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Our Team

Camrin Braun (PhD)

Principal Investigator

Assistant Scientist at WHOI

Camrin is a marine ecologist working at the interface of top predator ecology and oceanography. His research seeks to unite physical-biological interactions with the challenges of managing living marine resources in a dynamic ocean. He is particularly passionate about applying computational, lab and field-based approaches to emerging ocean challenges. For example, his work in predator-environment relationships has demonstrated the significance of the ocean twilight zone for top predators, a deep region of the marine realm that remains largely unexplored. He received his PhD from the Massachusetts Institute of Technology-Woods Hole Oceanographic Institution Joint Program in Oceanography and recently completed a NASA-funded postdoc at the Applied Physics Laboratory (UW) studying the influence of (sub)mesoscale oceanography on pelagic ecosystems. Dr. Braun received his MSc from King Abdullah University of Science and Technology (Thuwal, Saudi Arabia) and is a National Geographic Explorer and member of the Explorer’s Club.

Martin "Martini" Arostegui (PhD)

Postdoctoral Scholar

Martini’s primary research interest is the behavior and ecology of fishes and elasmobranchs in both marine and aquatic ecosystems. His current research at WHOI focuses on revealing a) the migration pathways of pelagic predators that either regularly visit or reside in the mesopelagic zone, b) the role of light in structuring vertical movement patterns of the pelagic predator community, and c) ecosystem connectivity among the surface and deep ocean. He uses satellite telemetry, fishery-dependent quantitative modelling, stable isotope analysis, and other methodologies to address both basic and applied research questions with the goal of improving our understanding of these organisms and supporting sustainable fisheries. During his PhD at UW SAFS, Martini studied the ecotypic differentiation of rainbow trout and life history diversity of salmonids in lakes. His other research interests include the influence of (sub)mesoscale oceanography on pelagic predator aggregation, recreational and commercial fisheries management strategies, trophic ecology of protected species, parasite-host interactions, biological control of human diseases, and the genetic architecture underlying intraspecific diversity.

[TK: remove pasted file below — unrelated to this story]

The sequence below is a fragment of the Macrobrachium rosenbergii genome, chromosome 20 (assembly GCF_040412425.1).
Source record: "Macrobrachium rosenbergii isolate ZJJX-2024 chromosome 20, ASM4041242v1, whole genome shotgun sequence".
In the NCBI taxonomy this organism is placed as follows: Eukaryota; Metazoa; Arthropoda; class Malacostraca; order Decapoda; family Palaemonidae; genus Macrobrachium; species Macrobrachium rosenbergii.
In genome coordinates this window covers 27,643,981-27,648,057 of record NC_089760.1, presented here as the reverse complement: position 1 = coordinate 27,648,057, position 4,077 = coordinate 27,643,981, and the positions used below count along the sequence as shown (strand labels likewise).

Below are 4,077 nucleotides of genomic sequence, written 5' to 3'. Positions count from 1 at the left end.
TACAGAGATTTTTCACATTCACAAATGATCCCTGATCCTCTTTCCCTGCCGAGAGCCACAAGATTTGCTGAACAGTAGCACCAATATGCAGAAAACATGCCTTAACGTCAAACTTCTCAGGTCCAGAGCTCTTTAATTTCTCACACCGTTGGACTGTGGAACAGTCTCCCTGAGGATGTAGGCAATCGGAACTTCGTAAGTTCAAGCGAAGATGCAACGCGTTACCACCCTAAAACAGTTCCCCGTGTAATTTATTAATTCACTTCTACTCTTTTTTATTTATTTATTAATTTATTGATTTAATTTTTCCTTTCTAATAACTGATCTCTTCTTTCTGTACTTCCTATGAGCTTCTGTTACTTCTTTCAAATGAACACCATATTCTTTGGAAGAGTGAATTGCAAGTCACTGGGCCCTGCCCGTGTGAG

Jaida Elcock

Graduate Student

MIT-WHOI Joint Program in Oceanography/Applied Ocean Science & Engineering

Jaida is interested in the ecology of all things elasmobranch. She previously worked with many elasmos at OdySea Aquarium and has studied skate reproduction ecology during her REU experience with UW's Friday Harbor Labs. Jaida is also passionate about science communication and can be found making shark-centric content for many different platforms, in cluding classrooms, panels, podcasts and social media. She is a co-founder of Minorities in Shark Sciences (MISS), an organization dedicated to supporting women of color in the field of shark science. Jaida is incredibly excited to pursue her passion for studying the ocean and lifting others up with her along the way.